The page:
[Mageia-dev] free software purity question

Johnny A. Solbu cooker at solbu.net
Thu Jul 19 17:48:40 CEST 2012

On Thursday 19 July 2012 16:31, Frank Griffin wrote:
> All CPUs contain microcode or some programming 
> equivalent, even going back to the days of gates wired in series. You 
> may get a Principles of Operation manual that tells you what the 
> instructions (are supposed to) do in detail, but that's not the same as 
> seeing the "source" (microcode or wiring) that makes it happen, and it 
> certainly doesn't allow you to change it at will.

I am not talking about the hardware. If I want to change the hardware I have to make something myself, or more realistically, replace it.
Don't mix the actuall hardware with the software that makes it work.

> Free Software is about not removing your ability to examine and modify 
> things you can reasonably be expected to have the skills and equipment 
> to examine and modify.  

That is exactly my point.

> Most of us don't have the ability to manufacture  
> our own disk controllers or interrupt controllers. Yet both of those 
> contain closed-source custom programming, and nobody seems to think 
> twice about using them in FS environments.

If it cannot be changed without replacing the chip or hardware, then it is hardware. Stallman said this himself in many of the various speaches he'd made.
But if it can be changed by flashing the chip with new software/firmware/biios, then we should have the sourcecode and freedom to do what we want with it.

> Personally, I think that the reasonable lower limit on "free" 
> expectations is the ability to burn your own BIOS ROMs if you wish to.  

Yes. BIOS is also firmware. :-)=

> As far as hardware devices that are built with custom programming, I 
> don't see any distinction between wired logic, immutable ROMs, or 
> flashable/loadable firmware.  Those are all just aspects of how the 
> manufacturer supports the device (assuming he does).  Loadable firmware 
> may make it simpler for the manufacturer to supply updates and easier 
> for you to get fixes, but it's no more closed than wired logic is.

That's where the difference of opinion is.
I have the same opinion on this as Stallman and FSF have. If it can be changed/replaced by using software (i.e. flashing the hardware), we should have the sourcecode with the four freedoms.
If I don't need to install a non-free package to make the device work, then I don't have a problem with it. I mean, I use computers with non-free BIOS. I don't have to install something to make the BIOS work with my operating system.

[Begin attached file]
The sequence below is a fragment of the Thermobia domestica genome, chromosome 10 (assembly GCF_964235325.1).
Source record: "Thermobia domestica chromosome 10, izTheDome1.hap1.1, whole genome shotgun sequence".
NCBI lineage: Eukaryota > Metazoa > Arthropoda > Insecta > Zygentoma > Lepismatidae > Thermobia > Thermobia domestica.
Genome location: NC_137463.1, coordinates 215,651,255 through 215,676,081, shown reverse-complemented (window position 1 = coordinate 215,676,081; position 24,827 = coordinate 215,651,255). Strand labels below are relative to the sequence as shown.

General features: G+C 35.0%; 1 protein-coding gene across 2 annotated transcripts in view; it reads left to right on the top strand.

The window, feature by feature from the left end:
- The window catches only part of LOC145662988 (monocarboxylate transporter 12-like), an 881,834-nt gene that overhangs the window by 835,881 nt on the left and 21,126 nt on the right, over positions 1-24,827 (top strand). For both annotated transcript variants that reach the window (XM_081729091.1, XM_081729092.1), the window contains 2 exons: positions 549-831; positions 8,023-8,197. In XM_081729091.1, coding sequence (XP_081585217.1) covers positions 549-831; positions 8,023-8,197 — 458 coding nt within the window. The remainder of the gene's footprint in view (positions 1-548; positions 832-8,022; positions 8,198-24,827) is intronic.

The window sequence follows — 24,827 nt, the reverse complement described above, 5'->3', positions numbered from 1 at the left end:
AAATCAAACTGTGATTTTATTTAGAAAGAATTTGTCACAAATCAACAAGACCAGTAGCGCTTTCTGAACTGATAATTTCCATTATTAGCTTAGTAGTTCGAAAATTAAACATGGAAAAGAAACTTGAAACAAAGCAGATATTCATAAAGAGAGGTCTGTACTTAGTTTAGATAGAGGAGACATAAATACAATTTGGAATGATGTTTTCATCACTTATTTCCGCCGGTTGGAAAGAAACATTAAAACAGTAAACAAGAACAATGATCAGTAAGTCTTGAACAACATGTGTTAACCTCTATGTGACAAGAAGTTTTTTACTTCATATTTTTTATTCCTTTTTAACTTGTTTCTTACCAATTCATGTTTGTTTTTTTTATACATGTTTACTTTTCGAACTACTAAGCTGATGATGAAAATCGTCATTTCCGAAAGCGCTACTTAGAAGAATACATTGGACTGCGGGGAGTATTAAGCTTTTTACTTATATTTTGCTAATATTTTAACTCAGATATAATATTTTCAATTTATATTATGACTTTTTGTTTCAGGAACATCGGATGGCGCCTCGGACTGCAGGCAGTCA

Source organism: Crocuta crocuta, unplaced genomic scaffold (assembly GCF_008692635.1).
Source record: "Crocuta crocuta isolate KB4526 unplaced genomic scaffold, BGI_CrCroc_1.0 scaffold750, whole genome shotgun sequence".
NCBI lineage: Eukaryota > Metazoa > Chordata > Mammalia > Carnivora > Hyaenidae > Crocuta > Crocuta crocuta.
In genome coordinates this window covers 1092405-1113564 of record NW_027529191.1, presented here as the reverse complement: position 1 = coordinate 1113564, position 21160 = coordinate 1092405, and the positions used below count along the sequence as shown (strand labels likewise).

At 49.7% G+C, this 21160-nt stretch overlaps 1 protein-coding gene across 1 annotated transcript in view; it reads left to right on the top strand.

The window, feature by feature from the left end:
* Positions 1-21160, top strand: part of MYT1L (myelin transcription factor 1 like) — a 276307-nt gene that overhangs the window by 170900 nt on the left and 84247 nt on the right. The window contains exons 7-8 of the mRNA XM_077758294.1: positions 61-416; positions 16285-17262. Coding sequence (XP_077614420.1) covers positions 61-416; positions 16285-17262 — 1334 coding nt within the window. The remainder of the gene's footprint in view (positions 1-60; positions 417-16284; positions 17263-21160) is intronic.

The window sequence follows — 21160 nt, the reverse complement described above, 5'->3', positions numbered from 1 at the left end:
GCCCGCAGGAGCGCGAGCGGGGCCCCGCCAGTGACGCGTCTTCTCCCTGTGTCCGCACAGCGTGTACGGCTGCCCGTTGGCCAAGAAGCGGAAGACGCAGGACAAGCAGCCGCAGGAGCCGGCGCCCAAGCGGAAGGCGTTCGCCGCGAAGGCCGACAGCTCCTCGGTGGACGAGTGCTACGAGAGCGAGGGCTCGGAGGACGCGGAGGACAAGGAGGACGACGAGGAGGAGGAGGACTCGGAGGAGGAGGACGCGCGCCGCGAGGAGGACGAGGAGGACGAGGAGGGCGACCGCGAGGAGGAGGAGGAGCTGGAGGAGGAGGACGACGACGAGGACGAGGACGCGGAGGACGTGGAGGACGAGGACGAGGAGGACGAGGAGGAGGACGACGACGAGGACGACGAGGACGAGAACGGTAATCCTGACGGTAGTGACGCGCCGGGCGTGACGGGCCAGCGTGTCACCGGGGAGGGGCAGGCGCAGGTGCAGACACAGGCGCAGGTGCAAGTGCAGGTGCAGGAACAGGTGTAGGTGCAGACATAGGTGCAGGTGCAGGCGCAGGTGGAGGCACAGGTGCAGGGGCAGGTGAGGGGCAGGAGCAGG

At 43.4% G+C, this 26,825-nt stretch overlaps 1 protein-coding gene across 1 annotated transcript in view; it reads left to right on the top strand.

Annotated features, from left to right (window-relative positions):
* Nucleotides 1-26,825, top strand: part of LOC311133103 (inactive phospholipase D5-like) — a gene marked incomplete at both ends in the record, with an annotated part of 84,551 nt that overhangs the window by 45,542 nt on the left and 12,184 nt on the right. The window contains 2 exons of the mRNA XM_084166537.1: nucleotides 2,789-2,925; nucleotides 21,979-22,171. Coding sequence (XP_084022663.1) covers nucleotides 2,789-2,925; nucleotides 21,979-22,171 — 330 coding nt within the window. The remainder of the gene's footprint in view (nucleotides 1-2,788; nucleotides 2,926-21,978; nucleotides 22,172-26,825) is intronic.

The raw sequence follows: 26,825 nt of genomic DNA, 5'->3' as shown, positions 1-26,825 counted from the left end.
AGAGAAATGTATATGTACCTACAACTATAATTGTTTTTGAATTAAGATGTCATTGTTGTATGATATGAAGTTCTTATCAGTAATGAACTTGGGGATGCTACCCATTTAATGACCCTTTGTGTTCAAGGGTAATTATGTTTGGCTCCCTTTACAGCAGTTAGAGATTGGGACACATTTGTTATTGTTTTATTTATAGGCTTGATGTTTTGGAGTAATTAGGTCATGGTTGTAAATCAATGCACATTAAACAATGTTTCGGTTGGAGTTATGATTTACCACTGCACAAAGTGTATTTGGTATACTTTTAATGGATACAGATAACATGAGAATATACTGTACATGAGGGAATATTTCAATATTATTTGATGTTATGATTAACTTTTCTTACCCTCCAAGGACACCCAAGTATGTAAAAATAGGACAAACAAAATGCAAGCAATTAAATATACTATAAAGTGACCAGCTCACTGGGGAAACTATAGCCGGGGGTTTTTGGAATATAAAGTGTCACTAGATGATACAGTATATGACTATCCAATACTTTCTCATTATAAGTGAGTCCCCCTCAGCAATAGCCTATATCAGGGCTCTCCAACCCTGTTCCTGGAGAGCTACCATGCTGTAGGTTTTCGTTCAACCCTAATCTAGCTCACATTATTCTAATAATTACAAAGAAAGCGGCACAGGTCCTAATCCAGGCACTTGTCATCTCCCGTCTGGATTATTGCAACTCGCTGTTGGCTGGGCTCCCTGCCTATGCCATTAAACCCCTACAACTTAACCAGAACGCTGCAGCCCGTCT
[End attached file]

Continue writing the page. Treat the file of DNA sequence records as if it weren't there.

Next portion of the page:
> In economic terms, what you seem to be asking for is absolute 
> unbundling, 

No. I just want to be able to change the software that is needed to make the hardware work. How they solve that is not my concern. They can release free drivers and firmware, or they can document how it works, and have the community make the drivers. I don't remember who or where, but there exist a community that is willing to make the drivers. All they need is the documentation on how the device works, and they will make drivers and if needed, firmware.

> where every manufacturer is limited to making one and only  
> one thing 

They already make only one thing: The hardware. The firmware and drivers only interact with the hardware to make it do what we want it to do.

> That works best when "commons" are involved, e. g. infrastructure that 
> can only have one owner, just as the fiber optic cable in a town or the 
> POTS copper cable.  In those cases, whoever granted the monopoly 
> (usually local government) can classify the resource as a public utility 
> and require the owner to rent its capacity to anyone who has the price.  
> This is what happened years back in the U.S. with telephone service and 
> dial-up ISPs, where the phone companies were told they couldn't refuse 
> to carry data traffic for independent ISPs at competitive rates.

Again you are confusing hardware with software. I am not talking about having the hardware manufacturrs to publish blueprints on their hardware, only document how it works. There's a difference.

> If I design a graphic card and I'm not 
> allowed to bring it to market until I can convince one or more 
> independent software development companies to do the programming with an 
> open, documented interface, I may not be able to financially survive the 
> delay.

Which is not at all what I'm discussing. You can publish the driver/firmware as Free Software, and the Free Software community will happily buy your hardware just like any other hardware. They migth even prefer and recommend it.

> Theoretically, if the market wants me to document the interface  
> so that others can compete with me on the firmware, it will punish me if 
> I don't.  But in the meantime, I have the opportunity to make early 
> profits that will allow me to cover the overhead of doing that later on.

I have no problem with that. That only means that those of us who insist on Free drivers and firmware will be looking for other hardware that have free drivers, untill the time comes that you publish free drivers/firmware.

> Most people will weigh the inconvenience against the probability that they or anyone 
> acting on their behalf will ever exploit that freedom.

I am not most people. ;-)=

Johnny A. Solbu
PGP key ID: 0xFA687324
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